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|Title:||Pressure-sensitive ductile layers - II. 3D models of extensive damage||Authors:||Chew, H.B.
|Issue Date:||1-Aug-2007||Citation:||Chew, H.B., Guo, T.F., Cheng, L. (2007-08-01). Pressure-sensitive ductile layers - II. 3D models of extensive damage. International Journal of Solids and Structures 44 (16) : 5349-5368. ScholarBank@NUS Repository.||Abstract:||The mechanisms of void growth and coalescence in ductile polymeric layers, taking into account the effects of pressure-sensitivity, α, and plastic dilatancy, β, are explored in this two-part paper. In Part I, a two-dimensional model containing discrete cylindrical voids was used to simulate void growth and coalescence ahead of a crack. This paper extends the previous work by explicitly modeling initially spherical voids in a three-dimensional configuration. Damage predictions from the present 3D model for low yield strain adhesives are found to be in good agreement with both the 2D model in Part I and the computational cell element model. Significant discrepancies in the damage predictions, however, exist among all three models for high yield strain adhesives (e.g. polymers). The present 3D study also discusses the increasing damage level and its spatial extent with pressure-sensitivity, as well as the exacerbation of these effects arising from the deviation from an associated flow rule. In fact, both high porosity and high pressure-sensitivity promote void interaction. In addition, pressure-sensitivity increases the oblacity of the voids and reduces the intervoid ligament spacing over a wide range of load levels. These effects are compounded as the fracture process zone thickness decreases relative to the adhesive thickness. Results further show that both the adhesive toughness levels and the critical porosity governing the onset of void coalescence are significantly lowered with increasing pressure-sensitivity. © 2007 Elsevier Ltd. All rights reserved.||Source Title:||International Journal of Solids and Structures||URI:||http://scholarbank.nus.edu.sg/handle/10635/86666||ISSN:||00207683|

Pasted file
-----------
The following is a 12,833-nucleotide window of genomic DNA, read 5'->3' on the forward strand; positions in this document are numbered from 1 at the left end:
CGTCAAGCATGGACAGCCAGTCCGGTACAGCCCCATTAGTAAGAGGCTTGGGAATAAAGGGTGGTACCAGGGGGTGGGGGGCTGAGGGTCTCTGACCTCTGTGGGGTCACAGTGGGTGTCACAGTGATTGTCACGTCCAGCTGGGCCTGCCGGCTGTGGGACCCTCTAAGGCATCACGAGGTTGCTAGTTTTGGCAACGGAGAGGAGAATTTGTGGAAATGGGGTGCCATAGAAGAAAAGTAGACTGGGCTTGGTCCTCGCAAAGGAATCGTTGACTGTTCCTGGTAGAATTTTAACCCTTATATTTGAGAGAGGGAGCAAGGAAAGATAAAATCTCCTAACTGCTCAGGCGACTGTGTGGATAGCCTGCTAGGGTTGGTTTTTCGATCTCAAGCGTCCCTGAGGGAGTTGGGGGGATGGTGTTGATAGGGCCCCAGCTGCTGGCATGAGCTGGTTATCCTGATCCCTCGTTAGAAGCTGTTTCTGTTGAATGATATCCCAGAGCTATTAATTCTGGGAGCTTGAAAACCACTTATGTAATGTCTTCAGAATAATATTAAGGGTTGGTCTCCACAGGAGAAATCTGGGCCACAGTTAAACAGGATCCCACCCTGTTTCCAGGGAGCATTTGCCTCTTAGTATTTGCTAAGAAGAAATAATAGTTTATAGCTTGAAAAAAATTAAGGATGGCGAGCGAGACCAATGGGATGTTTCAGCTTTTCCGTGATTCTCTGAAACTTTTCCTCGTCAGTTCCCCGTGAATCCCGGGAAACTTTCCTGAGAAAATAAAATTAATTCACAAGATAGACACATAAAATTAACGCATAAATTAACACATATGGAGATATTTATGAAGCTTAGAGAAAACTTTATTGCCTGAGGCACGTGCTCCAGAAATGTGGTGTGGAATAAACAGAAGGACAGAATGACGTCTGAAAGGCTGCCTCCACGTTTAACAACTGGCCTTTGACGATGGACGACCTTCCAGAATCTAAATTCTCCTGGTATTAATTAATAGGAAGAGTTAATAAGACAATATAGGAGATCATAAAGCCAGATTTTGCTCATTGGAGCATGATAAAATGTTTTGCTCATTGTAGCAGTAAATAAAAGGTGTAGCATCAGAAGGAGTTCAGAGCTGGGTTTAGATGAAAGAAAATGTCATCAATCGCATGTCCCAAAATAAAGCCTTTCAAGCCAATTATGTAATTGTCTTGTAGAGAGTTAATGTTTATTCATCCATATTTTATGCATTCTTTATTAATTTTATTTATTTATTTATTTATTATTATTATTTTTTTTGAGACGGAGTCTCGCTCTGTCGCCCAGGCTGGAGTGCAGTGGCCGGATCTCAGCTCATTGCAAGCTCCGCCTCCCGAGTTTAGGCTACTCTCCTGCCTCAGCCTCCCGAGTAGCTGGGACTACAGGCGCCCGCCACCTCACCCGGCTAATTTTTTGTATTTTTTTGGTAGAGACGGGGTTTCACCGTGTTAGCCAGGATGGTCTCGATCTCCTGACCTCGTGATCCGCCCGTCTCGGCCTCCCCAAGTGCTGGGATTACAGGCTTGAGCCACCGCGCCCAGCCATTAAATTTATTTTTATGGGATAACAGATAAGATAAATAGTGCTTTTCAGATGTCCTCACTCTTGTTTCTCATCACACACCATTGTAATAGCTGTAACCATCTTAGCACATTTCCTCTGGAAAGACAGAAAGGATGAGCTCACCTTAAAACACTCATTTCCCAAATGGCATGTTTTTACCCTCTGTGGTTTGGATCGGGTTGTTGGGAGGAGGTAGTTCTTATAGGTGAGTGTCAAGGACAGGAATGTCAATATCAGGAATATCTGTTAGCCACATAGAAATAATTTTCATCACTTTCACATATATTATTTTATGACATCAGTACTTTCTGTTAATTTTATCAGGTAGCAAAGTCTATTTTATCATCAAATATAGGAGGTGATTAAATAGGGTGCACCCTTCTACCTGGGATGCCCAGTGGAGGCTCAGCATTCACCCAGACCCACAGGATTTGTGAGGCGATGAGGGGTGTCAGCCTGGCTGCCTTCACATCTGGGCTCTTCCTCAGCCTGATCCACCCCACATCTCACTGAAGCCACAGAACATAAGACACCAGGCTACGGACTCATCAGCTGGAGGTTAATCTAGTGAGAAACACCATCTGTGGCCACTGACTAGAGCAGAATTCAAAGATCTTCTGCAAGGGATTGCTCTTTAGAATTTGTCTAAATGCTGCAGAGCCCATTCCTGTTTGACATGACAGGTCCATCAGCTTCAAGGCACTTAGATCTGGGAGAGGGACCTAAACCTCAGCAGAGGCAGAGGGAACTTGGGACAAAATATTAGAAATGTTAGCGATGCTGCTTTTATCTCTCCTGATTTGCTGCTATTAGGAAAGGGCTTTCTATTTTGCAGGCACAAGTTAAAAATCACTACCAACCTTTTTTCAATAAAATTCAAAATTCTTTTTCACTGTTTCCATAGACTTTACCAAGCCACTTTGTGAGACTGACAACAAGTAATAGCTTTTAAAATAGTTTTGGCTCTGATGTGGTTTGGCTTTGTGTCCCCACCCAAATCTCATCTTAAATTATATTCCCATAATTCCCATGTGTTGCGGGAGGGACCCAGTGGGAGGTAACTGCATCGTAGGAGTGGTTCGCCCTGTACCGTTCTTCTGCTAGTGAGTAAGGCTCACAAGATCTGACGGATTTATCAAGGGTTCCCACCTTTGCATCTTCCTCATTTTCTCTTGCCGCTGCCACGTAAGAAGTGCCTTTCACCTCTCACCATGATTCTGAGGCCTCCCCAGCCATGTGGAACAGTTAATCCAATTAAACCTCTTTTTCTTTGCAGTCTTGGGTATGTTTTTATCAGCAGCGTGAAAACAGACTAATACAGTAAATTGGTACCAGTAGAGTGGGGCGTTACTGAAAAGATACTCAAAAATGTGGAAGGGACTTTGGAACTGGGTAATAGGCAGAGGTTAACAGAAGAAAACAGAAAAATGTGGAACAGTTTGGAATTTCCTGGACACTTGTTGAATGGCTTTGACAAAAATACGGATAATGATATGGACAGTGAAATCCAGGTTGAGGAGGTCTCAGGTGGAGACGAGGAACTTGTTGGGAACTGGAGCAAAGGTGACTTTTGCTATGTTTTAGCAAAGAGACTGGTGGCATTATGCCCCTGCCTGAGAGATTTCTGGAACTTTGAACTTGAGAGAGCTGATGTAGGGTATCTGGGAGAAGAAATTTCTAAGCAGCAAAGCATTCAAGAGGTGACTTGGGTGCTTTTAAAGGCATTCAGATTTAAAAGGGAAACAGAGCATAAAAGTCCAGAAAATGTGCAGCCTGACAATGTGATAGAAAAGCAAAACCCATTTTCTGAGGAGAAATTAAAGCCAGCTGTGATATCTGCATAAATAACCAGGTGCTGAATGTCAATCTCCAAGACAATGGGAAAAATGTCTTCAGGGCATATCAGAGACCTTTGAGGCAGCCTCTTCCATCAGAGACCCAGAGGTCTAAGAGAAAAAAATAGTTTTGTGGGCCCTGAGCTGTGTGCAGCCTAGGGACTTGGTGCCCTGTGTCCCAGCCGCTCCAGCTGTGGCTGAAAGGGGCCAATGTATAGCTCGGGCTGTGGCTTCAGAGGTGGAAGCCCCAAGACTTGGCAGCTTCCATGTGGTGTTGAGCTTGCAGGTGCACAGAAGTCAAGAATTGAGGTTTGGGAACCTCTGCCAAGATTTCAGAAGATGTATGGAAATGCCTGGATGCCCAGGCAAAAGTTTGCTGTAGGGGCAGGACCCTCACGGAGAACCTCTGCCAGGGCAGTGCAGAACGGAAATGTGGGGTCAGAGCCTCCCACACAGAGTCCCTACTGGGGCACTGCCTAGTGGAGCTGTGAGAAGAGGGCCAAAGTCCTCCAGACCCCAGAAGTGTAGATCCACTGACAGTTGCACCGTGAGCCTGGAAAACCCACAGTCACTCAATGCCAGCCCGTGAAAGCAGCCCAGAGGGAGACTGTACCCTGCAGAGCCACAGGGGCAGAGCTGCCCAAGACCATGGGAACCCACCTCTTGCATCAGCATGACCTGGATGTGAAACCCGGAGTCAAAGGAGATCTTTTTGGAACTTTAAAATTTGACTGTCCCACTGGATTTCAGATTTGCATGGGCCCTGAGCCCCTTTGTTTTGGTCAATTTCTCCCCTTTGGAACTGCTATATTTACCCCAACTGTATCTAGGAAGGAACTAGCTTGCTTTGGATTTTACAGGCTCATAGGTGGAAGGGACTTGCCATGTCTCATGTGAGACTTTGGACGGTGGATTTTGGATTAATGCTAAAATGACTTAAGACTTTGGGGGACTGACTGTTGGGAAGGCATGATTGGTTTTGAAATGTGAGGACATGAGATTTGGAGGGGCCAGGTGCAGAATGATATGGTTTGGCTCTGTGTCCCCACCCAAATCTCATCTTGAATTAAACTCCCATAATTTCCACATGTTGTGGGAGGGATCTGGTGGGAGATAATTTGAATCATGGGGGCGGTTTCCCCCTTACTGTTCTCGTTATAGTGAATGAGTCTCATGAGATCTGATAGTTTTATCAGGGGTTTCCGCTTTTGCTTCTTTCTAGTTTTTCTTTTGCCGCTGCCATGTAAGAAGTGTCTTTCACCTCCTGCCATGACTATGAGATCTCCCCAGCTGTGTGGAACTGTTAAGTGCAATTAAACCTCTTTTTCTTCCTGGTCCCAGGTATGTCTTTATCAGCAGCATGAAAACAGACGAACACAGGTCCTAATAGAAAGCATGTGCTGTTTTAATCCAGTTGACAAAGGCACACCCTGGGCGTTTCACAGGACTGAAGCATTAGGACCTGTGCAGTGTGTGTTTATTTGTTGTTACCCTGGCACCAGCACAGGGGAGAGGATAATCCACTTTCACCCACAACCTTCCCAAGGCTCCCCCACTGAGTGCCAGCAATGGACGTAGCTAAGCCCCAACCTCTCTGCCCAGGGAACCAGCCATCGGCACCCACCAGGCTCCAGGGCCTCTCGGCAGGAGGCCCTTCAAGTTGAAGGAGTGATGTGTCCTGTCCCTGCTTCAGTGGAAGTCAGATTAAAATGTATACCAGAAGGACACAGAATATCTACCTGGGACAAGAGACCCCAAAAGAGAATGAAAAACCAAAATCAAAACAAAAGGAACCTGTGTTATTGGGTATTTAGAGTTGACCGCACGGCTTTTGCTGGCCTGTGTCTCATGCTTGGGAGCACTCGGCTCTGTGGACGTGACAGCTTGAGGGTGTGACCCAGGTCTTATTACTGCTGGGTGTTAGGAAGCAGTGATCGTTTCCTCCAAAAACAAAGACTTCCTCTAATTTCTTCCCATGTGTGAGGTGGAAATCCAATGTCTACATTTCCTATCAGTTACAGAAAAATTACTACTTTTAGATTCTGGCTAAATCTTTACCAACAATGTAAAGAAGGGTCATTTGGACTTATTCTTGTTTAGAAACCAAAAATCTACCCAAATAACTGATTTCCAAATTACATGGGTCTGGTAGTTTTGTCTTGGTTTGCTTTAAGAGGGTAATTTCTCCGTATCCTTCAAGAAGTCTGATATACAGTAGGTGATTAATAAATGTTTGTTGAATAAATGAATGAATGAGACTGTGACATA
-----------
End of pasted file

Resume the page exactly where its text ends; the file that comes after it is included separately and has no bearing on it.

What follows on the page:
|Appears in Collections:||Staff Publications|
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